Stop Trying To Sell Me Stuff!

outbound to inbound marketing

How To Go From Outbound To Inbound Marketing

Stop trying to sell me stuff!

This is the message that consumers have been sending to companies for years. Unfortunately, its been largely ignored, and advertisers and marketers continue to force their products and services down peoples’ throats. When’s the last time you saw someone ask to be shown ads? How often do you think promotional blog posts get read?

The old ways of disruptive, primarily outbound marketing techniques aren’t as effective as they used to be. Thanks to the internet, the way you find out about different products has changed, a lot. Don’t get me wrong, ads still have their place and serve a purpose, but at the right time and place. The right time and place doesn’t include:

  1. Filling up your Twitter stream with promotions
  2. Doing a bunch of self promotional blog posts
  3. Sending out daily “sales” emails

All three of these places (social, blogs, email) should be inbound focused. That means putting the needs of your audience first, and providing them with real value, not promotions.

inbound social media

Getting Inbound With Social Media

Social media started out as a way for the everyday Joe to connect and communicate with friends, family, and people around the world who were interested in the same things. Whether we’re talking about Facebook, Twitter, Pinterest, or Google+, you’ll notice one thing every big social media site has in common: They don’t start out with advertising options at first.

Have you ever stopped and thought why? Because they know that people wouldn’t sign up if they knew they would be bombarded with ads every time they logged in. These sites all realize that people want the entertainment and social aspects of social networks. Nobody’s going to stop using Facebook because they stop showing ads.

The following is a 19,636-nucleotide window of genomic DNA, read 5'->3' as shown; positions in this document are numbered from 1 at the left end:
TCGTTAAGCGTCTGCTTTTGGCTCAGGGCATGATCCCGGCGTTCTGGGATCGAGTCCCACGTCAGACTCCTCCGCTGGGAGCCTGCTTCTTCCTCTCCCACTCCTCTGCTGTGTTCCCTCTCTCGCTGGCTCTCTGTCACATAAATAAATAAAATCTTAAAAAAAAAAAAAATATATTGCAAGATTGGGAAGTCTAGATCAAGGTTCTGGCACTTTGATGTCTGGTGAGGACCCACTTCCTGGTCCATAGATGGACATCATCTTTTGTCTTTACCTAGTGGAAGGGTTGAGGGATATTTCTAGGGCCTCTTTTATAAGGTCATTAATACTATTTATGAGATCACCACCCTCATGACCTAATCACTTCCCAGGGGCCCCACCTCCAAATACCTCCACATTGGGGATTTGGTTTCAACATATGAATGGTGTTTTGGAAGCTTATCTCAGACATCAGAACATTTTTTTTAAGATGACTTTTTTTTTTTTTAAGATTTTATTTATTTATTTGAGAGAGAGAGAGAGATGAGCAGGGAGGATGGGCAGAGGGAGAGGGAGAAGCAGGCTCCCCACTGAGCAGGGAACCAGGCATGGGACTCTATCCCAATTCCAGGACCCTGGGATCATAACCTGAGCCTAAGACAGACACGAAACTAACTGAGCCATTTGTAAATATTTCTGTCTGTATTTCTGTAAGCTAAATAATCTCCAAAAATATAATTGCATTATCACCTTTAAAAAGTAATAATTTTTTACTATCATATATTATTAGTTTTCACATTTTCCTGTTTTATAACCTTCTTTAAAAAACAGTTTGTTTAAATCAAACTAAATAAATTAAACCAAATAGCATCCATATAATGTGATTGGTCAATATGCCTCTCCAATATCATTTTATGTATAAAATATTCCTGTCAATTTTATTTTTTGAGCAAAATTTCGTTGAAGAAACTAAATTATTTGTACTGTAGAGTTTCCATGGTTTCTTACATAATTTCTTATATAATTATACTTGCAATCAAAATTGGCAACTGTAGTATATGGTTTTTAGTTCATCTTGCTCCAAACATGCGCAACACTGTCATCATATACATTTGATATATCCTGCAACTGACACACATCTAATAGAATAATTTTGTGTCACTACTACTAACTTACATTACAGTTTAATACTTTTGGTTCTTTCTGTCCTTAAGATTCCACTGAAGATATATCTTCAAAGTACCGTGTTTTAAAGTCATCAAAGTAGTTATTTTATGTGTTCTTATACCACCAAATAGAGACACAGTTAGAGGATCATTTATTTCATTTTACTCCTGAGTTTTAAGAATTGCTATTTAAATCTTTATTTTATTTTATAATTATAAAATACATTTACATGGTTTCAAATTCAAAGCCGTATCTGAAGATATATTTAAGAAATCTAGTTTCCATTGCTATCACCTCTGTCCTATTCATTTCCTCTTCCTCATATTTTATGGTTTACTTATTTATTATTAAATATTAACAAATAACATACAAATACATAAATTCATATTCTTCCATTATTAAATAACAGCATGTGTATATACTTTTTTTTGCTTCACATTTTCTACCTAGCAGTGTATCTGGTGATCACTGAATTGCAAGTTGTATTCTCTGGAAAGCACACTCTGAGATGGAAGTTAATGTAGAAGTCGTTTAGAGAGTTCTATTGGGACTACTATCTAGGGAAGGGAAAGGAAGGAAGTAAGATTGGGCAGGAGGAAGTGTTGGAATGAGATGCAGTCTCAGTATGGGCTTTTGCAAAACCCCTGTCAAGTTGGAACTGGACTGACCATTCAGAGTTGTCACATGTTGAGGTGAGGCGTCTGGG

The ads you’re running on Facebook, Twitter, and LinkedIn are distractions from what people actually come to the sites to do. The tweets you send out telling people about your new products aren’t what people are following you for (in most cases). Does that mean they’re ineffective? No. But what it does mean is that you need to stop thinking of social media as an advertising channel, and just a place to market your company.

The good thing is that going inbound with your social media marketing actually isn’t all that complicated. You just have to think about what your audience wants. It’s never about you, it’s about them. Make social media posts about content that’s helpful to your audience. I don’t care what industry you’re in, you can put out social media posts that your audience will find useful:

  • Sandwich shop: Easy sandwich recipes
  • Dentist: Dental care tips
  • Hardware store: DIY projects

If you’re struggling to come up with ideas on what to post on your social profiles, just look at what your competitors are doing. There’s no shortage of things to tweet or post to Facebook about. You just have to shift the way you think and stop treating social media as an advertising platform, because that’s not their intended purpose.

inbound blogging

Getting Inbound With Blogging

I can’t help but face palm every time I come across a company blog that’s filled with promotional content. Every post is about a new product launch, a sale, a testimonial of someone praising their product, or some other nonsense that’s all about the company. It’s been proven countless times that self-promotional blogging should be kept to an absolute minimum.

Just like social media, people don’t come to your blog to read about your latest products. The blogs that get read the most are the ones that teach your audience something or entertains them. Or a mixture of both. The point is, if you’re getting more out of your blog than your audience, there’s a problem.

So what should your blog posts consist of? Here are some quick suggestions:

  • How to articles related to your industry – example
  • Industry news with YOUR commentary and input – example
  • Entertainment – example
  • Answers to frequently asked questions – example
  • Guides & tips – example
  • Reviews – example